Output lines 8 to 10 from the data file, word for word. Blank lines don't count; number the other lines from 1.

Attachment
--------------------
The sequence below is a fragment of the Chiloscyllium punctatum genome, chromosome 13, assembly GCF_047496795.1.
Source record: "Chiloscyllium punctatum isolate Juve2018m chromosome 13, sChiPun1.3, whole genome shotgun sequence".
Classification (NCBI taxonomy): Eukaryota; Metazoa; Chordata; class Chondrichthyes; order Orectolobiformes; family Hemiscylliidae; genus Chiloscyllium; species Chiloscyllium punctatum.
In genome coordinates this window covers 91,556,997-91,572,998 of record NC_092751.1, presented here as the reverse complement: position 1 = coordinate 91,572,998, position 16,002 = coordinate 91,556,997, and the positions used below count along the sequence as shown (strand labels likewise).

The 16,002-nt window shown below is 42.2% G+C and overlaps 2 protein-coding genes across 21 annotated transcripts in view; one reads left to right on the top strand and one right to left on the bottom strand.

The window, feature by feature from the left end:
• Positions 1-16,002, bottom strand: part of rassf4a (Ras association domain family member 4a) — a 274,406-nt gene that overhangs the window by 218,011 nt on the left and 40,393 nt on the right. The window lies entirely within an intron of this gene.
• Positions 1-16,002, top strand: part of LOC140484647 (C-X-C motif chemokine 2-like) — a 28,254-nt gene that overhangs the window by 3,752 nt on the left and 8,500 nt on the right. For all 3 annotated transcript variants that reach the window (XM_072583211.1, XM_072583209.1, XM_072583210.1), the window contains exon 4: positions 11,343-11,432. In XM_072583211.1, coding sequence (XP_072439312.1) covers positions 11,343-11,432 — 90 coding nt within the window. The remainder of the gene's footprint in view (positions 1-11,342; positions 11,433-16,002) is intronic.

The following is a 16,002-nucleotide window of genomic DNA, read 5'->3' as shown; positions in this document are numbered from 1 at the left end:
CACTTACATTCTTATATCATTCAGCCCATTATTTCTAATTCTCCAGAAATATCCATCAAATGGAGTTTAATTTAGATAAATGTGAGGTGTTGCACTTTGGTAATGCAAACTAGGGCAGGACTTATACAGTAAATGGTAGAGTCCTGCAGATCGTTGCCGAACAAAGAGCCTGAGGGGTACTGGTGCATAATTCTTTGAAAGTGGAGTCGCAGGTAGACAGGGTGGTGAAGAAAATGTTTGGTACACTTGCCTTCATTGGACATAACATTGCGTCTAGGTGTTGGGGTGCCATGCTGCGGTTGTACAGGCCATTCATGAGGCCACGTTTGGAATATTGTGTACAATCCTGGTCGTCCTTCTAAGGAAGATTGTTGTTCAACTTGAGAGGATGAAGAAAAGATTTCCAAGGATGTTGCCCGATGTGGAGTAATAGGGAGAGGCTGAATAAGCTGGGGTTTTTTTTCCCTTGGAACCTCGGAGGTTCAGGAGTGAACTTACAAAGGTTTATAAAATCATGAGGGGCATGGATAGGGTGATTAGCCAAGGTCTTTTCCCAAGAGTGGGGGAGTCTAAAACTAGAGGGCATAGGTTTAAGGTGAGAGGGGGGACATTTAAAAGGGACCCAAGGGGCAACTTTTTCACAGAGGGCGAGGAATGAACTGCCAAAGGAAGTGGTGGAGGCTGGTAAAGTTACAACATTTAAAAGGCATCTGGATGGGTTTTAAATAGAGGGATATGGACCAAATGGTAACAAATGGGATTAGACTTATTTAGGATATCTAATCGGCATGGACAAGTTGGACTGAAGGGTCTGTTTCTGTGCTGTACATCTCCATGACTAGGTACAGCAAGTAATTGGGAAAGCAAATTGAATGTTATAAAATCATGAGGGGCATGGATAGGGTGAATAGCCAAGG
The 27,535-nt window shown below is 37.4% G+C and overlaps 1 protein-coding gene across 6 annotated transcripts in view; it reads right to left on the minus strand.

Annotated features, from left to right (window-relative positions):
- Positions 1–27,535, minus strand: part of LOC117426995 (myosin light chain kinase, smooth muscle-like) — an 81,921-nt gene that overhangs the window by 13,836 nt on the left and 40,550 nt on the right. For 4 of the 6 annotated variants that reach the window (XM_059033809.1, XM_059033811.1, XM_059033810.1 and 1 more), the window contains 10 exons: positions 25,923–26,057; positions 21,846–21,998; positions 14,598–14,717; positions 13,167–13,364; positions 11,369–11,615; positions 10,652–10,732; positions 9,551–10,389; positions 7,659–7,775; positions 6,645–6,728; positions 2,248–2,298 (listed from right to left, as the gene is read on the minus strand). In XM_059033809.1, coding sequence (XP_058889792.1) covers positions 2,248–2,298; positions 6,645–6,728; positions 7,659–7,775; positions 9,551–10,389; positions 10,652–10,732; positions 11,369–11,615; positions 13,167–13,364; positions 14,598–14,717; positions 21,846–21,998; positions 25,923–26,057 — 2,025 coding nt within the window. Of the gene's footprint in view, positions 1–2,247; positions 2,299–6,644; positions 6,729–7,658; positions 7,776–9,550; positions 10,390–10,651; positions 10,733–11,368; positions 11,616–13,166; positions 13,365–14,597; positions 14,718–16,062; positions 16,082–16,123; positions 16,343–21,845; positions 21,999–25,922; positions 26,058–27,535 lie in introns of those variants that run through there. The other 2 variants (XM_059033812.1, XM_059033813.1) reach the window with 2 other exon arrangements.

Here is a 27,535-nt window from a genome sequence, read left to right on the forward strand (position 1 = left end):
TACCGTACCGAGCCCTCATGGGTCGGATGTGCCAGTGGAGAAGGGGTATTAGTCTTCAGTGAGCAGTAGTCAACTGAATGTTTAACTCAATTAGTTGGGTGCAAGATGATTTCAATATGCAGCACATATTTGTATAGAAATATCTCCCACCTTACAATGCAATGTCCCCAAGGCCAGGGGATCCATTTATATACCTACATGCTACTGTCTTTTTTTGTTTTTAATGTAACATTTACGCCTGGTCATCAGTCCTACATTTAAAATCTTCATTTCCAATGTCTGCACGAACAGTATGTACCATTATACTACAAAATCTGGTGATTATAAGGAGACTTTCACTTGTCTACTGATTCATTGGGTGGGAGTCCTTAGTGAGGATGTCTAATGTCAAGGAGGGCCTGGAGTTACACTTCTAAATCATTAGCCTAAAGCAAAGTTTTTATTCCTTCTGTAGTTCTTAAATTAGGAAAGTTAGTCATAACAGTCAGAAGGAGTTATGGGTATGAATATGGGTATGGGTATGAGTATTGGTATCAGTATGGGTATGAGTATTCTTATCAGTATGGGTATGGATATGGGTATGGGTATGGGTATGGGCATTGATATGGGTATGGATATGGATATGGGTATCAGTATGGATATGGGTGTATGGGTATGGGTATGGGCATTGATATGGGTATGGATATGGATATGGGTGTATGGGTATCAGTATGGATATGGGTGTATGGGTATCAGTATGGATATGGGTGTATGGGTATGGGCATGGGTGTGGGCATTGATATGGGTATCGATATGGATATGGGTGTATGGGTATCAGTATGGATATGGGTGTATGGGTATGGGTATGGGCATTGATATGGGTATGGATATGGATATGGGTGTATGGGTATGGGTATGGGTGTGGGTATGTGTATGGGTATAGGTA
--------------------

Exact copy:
• Positions 1-16,002, top strand: part of LOC140484647 (C-X-C motif chemokine 2-like) — a 28,254-nt gene that overhangs the window by 3,752 nt on the left and 8,500 nt on the right. For all 3 annotated transcript variants that reach the window (XM_072583211.1, XM_072583209.1, XM_072583210.1), the window contains exon 4: positions 11,343-11,432. In XM_072583211.1, coding sequence (XP_072439312.1) covers positions 11,343-11,432 — 90 coding nt within the window. The remainder of the gene's footprint in view (positions 1-11,342; positions 11,433-16,002) is intronic.

The following is a 16,002-nucleotide window of genomic DNA, read 5'->3' as shown; positions in this document are numbered from 1 at the left end:
CACTTACATTCTTATATCATTCAGCCCATTATTTCTAATTCTCCAGAAATATCCATCAAATGGAGTTTAATTTAGATAAATGTGAGGTGTTGCACTTTGGTAATGCAAACTAGGGCAGGACTTATACAGTAAATGGTAGAGTCCTGCAGATCGTTGCCGAACAAAGAGCCTGAGGGGTACTGGTGCATAATTCTTTGAAAGTGGAGTCGCAGGTAGACAGGGTGGTGAAGAAAATGTTTGGTACACTTGCCTTCATTGGACATAACATTGCGTCTAGGTGTTGGGGTGCCATGCTGCGGTTGTACAGGCCATTCATGAGGCCACGTTTGGAATATTGTGTACAATCCTGGTCGTCCTTCTAAGGAAGATTGTTGTTCAACTTGAGAGGATGAAGAAAAGATTTCCAAGGATGTTGCCCGATGTGGAGTAATAGGGAGAGGCTGAATAAGCTGGGGTTTTTTTTCCCTTGGAACCTCGGAGGTTCAGGAGTGAACTTACAAAGGTTTATAAAATCATGAGGGGCATGGATAGGGTGATTAGCCAAGGTCTTTTCCCAAGAGTGGGGGAGTCTAAAACTAGAGGGCATAGGTTTAAGGTGAGAGGGGGGACATTTAAAAGGGACCCAAGGGGCAACTTTTTCACAGAGGGCGAGGAATGAACTGCCAAAGGAAGTGGTGGAGGCTGGTAAAGTTACAACATTTAAAAGGCATCTGGATGGGTTTTAAATAGAGGGATATGGACCAAATGGTAACAAATGGGATTAGACTTATTTAGGATATCTAATCGGCATGGACAAGTTGGACTGAAGGGTCTGTTTCTGTGCTGTACATCTCCATGACTAGGTACAGCAAGTAATTGGGAAAGCAAATTGAATGTTATAAAATCATGAGGGGCATGGATAGGGTGAATAGCCAAGG